Following last year’s approval of the Lisbon Treaty and the election of a new European Parliament, 2010 has begun with the appointment of President Barroso’s newly selected European Commission (EC) line-up. CIDSE, an international alliance of Catholic development agencies, while wishing the new Commission success, points to the need for ambitious and fair policies. In the next five years leading up to the 2015 deadline for the Millennium Development Goals (MDGs) these should benefit both citizens at home and people living in poverty in developing countries to ensure our common future.
“In light of the recent food, economic and climate crises, which have left poor countries struggling with dire consequences, which will be felt for many years to come, it is imperative that the new Commission reaffirms the EU’s leadership in development cooperation by placing poverty eradication at the heart of its agenda and, crucially, ensures the coherence of all EU policies with this goal,”. Recent studies show that the EC is not meeting this goal with only 44% of its aid money going to poor countries in comparison to the average 65% rate of EU member states.
One of the main priorities of the Commission, and Development Commissioner Piebalgs in particular, should be to not only push EU member states to stick to their aid commitments but also to promote innovative and predictable sources of development and climate finance. “After having firmly declared his support for financial transaction taxes during his EP hearing, we expect Commissioner Piebalgs to match words with deeds. The Commission should urge EU member states to promptly implement these taxes,” said Bernd Nilles, CIDSE Secretary General.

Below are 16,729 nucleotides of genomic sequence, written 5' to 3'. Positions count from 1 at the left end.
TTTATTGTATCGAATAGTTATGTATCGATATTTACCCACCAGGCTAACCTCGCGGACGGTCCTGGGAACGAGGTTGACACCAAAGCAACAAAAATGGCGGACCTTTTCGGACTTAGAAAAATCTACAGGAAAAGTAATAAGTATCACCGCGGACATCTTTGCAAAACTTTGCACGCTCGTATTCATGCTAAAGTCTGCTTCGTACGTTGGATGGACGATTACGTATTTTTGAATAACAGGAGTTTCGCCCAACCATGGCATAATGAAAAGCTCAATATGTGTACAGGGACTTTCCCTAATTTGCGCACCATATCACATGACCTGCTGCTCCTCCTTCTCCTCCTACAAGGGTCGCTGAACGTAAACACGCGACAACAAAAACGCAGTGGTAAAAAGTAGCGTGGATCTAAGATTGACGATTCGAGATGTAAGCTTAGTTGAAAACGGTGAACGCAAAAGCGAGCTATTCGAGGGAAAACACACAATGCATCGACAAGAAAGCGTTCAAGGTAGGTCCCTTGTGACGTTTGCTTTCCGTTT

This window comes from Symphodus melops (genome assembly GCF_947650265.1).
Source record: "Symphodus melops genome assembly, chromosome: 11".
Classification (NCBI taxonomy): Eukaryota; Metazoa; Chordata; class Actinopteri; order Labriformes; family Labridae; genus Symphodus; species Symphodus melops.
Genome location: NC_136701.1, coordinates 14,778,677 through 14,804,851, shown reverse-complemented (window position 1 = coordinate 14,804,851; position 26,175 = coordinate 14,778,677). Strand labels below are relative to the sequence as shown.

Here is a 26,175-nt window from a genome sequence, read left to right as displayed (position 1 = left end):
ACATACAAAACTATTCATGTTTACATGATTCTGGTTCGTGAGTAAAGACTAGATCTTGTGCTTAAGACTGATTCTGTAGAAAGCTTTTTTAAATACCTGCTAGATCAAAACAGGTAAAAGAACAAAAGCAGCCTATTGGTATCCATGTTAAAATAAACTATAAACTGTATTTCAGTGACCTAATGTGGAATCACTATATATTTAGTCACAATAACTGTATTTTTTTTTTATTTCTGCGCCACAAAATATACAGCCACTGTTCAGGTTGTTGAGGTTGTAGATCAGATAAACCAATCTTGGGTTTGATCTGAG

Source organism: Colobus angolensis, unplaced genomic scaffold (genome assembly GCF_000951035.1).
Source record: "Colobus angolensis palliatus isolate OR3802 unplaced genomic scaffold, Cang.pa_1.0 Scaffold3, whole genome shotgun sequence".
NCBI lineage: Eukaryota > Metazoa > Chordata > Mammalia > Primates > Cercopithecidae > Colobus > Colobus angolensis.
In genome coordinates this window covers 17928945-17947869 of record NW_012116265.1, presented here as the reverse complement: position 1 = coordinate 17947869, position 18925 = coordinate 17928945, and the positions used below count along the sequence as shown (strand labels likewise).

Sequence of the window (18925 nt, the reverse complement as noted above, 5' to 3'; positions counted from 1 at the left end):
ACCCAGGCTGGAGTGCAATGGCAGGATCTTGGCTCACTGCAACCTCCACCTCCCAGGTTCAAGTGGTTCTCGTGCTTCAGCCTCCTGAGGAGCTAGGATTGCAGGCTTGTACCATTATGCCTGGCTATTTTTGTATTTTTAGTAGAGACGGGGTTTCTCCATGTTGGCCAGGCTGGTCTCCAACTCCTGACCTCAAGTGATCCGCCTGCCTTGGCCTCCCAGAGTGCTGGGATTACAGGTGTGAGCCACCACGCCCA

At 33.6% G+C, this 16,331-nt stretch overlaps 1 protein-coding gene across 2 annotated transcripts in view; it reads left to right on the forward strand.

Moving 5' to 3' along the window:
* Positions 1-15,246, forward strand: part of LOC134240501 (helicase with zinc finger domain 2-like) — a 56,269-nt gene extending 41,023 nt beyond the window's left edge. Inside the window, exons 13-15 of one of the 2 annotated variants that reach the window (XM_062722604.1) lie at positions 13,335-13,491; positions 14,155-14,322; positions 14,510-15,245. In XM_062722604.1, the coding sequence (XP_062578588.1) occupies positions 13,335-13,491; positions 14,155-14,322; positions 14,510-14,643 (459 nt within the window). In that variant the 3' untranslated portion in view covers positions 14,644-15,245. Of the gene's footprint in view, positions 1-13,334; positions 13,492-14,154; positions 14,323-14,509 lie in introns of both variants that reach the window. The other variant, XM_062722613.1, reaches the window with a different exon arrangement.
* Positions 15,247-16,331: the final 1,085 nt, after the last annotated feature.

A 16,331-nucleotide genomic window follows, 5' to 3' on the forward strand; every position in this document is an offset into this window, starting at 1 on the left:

Furthermore, the EU must adopt a policy framework for food security that focuses on the potential of small scale farming for development, a framework which is supported rather than undermined by the EU's own trade and agricultural policies. According to Nilles “the appointment of a climate commissioner presents an important opportunity for the EU to rethink and reinvigorate its engagement in international climate negotiations. The Commission must work with its member states to reach out to its negotiating partners and ensure that 2010 secures the fair, effective and binding climate agreement that both science and justice demand.” Credible and coherent policies on domestic climate mitigation efforts and support to developing countries are crucial to protect the world’s most vulnerable people from the impacts of the climate crisis.